Kryz Bojanowski: Then you look at the processes which happen in those cells. You can measure those processes by measuring the expression of genes. There’s the technique of PCR, polymerase chain reaction, which was used for that. You can use enzymatic analysis, you can use immunoflorescence, you can use lot of techniques to zero on the compounds which are the most promising ones.

Charles Runels: Okay.

Kryz Bojanowski: So, from there you go to the next level, which is animal study. We use either genetically diabetic mice, which are genetically prone to diabetes, they develop diabetes after a certain time, or you can use immunodeficient mice, which don’t have their own immune system, so you can graft the human explants from the surgery waste material, on them, and then you can work on those human skin splat supported by the animal.

At the end you have the patients to whom we give this compound, and they put it on their skin. We formulate it, and they put it around their wounds, and that was the ultimate level of validation.

Okay, so after validating the most promising compounds in the cellular model, we transitioned to the animal model, and for that we needed grafts from National Institutes of Health. This is a very expensive study, it’s a series of studies. It requires sophisticated angle of strengths, which are genetically diabetic, or which are immunodeficient.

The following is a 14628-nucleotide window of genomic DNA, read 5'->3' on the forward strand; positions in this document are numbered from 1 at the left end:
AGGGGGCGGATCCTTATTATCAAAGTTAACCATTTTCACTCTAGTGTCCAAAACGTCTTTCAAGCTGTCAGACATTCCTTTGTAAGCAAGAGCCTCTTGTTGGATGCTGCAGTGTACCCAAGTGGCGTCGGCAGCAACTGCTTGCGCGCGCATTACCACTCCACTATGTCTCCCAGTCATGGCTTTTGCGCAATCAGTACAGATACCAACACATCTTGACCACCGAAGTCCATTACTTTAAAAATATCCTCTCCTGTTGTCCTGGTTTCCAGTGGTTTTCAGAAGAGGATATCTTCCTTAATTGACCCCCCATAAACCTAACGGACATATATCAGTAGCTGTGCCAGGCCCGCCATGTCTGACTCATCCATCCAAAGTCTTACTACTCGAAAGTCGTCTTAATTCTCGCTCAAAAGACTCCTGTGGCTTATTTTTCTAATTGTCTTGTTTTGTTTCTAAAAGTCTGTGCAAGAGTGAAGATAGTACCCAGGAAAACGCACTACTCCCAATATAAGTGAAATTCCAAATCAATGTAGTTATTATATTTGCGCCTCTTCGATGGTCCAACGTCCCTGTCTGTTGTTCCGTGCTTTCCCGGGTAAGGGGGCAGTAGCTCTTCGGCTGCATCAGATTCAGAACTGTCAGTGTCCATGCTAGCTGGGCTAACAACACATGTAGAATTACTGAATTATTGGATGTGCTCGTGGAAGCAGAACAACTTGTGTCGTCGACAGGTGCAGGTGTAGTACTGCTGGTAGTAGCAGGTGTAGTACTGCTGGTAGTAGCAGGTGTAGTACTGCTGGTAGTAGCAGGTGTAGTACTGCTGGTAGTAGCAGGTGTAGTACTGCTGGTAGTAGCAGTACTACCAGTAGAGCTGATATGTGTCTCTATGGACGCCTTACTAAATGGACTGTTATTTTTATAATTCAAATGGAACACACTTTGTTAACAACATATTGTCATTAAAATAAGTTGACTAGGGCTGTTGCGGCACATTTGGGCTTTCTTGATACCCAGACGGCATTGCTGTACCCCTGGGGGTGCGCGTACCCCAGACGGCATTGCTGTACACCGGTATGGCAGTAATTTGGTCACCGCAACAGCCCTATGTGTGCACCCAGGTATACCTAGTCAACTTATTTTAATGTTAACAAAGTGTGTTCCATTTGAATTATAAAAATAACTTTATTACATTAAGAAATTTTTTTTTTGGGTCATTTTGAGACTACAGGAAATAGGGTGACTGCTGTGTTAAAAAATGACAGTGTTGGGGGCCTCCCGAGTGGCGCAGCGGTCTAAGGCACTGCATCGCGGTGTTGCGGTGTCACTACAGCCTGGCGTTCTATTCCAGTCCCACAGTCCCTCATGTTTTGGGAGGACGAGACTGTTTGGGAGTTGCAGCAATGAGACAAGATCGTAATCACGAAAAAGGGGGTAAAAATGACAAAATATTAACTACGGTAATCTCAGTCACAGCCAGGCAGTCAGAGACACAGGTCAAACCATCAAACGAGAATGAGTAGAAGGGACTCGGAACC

So, after validating the most promising compounds in those animal studies, we formulated this molecule, and we applied it to volunteers under the supervision of  pediatric doctors or family doctors, or doctors who are responsible for patients with diabetes, ‘diabetologists.’  They gave this product to the patients to apply on their skin, and around their wounds. We did several types of measurements. We measured the skin oxygenation, because this was the most important thing that we were looking for; whether or not this cream allows a better oxygenation, better vascularization of the patient’s skin. We measured the transepidermal water loss to see if the barrier function of the skin is improved with this product. We measured skin elasticity, and what else? The skin thickness. All those parameters turned out to be increased by the application of the product after 15 to 30 days.

So, the skin was more elastic, the skin was more oxygenated. We used a very sophisticated partial oxygen pressure meter to measure the oxygenation of the skin. The transepidermal water loss was decreased. So, we got all the parameters improved that we were looking for. Then, and only then we decided, okay, this cream, maybe now, put forward to see the world and to be commercialized.

Charles Runels: Beautiful. So, that whole process took how much time? From the time that you started testing on the plates, is that where you would mark the beginning? Or before that? Before that you had to think about what to put on the individual plates.

Kryz Bojanowski: Yes.

Charles Runels: How did you come up with the list of the things you tested?